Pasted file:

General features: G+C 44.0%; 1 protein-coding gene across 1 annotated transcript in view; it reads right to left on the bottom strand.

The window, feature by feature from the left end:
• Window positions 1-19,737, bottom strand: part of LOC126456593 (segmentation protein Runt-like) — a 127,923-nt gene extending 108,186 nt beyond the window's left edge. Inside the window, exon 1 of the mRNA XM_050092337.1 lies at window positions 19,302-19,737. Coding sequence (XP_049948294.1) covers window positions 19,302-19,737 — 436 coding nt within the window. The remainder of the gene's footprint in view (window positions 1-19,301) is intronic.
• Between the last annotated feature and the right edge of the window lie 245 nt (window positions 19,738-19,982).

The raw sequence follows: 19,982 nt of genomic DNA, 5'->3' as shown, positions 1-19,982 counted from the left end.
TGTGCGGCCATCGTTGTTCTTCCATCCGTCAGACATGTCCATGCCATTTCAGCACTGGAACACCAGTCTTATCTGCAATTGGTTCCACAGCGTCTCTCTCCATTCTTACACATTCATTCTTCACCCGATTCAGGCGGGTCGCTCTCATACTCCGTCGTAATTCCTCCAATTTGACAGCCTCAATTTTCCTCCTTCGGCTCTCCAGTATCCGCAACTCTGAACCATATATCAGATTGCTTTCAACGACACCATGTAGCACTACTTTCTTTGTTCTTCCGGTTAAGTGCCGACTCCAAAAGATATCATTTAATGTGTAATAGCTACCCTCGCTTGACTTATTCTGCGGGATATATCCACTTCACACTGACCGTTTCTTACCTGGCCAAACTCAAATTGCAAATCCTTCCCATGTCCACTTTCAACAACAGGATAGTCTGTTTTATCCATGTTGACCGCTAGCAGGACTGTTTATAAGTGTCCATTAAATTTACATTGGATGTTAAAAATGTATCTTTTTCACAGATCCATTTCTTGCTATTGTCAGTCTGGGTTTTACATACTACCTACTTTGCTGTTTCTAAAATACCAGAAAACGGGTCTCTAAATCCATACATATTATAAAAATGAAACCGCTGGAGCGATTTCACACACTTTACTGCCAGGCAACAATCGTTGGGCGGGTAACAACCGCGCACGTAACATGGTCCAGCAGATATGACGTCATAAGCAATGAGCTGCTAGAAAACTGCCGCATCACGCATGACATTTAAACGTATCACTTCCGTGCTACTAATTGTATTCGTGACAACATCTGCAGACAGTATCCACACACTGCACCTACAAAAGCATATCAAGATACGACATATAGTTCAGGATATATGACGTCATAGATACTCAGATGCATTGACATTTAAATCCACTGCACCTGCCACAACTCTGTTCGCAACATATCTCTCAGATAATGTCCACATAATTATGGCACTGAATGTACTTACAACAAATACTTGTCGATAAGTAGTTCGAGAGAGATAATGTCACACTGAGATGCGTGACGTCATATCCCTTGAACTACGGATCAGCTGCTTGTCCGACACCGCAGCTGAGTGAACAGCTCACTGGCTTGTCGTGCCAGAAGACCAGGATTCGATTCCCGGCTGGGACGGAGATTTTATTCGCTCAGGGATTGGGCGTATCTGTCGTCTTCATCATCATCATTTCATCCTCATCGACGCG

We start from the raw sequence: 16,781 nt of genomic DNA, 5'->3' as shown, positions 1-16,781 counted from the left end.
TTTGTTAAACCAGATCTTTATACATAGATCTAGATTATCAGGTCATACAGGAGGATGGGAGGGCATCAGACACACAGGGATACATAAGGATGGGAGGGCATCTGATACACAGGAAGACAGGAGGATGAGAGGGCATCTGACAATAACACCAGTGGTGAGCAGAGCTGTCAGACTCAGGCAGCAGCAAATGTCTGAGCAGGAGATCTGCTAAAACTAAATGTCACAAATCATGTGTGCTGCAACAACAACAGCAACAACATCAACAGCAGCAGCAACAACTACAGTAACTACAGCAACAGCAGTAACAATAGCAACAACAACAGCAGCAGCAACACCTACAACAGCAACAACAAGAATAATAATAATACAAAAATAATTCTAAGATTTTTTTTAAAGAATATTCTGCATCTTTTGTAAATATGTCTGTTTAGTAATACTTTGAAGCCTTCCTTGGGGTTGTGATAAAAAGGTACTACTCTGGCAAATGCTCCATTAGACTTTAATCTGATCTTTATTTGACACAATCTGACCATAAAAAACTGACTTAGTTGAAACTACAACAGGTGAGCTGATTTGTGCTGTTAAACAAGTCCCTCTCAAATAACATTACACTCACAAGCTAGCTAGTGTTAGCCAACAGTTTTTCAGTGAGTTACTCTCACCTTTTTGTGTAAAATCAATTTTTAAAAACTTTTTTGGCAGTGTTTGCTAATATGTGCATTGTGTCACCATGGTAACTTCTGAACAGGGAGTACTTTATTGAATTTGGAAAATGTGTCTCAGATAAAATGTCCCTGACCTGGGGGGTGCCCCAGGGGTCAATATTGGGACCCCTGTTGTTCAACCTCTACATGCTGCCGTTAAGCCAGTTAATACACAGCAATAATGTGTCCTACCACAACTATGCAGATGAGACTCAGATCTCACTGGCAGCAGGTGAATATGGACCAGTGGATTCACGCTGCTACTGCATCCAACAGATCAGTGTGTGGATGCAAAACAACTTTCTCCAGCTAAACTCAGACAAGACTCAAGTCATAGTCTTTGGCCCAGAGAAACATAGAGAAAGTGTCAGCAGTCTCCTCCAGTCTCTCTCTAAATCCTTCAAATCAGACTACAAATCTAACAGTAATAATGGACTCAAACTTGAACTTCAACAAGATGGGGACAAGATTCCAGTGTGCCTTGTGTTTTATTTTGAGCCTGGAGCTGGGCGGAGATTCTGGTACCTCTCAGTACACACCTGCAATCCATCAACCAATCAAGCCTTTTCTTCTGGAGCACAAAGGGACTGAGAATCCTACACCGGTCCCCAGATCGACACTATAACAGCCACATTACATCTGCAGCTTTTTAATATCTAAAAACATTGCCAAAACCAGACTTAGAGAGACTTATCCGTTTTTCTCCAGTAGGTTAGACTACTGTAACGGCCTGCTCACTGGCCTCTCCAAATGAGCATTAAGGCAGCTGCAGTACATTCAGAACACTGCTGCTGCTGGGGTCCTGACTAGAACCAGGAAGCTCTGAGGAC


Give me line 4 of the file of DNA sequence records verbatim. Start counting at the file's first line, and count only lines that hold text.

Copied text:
• Between the last annotated feature and the right edge of the window lie 245 nt (window positions 19,738-19,982).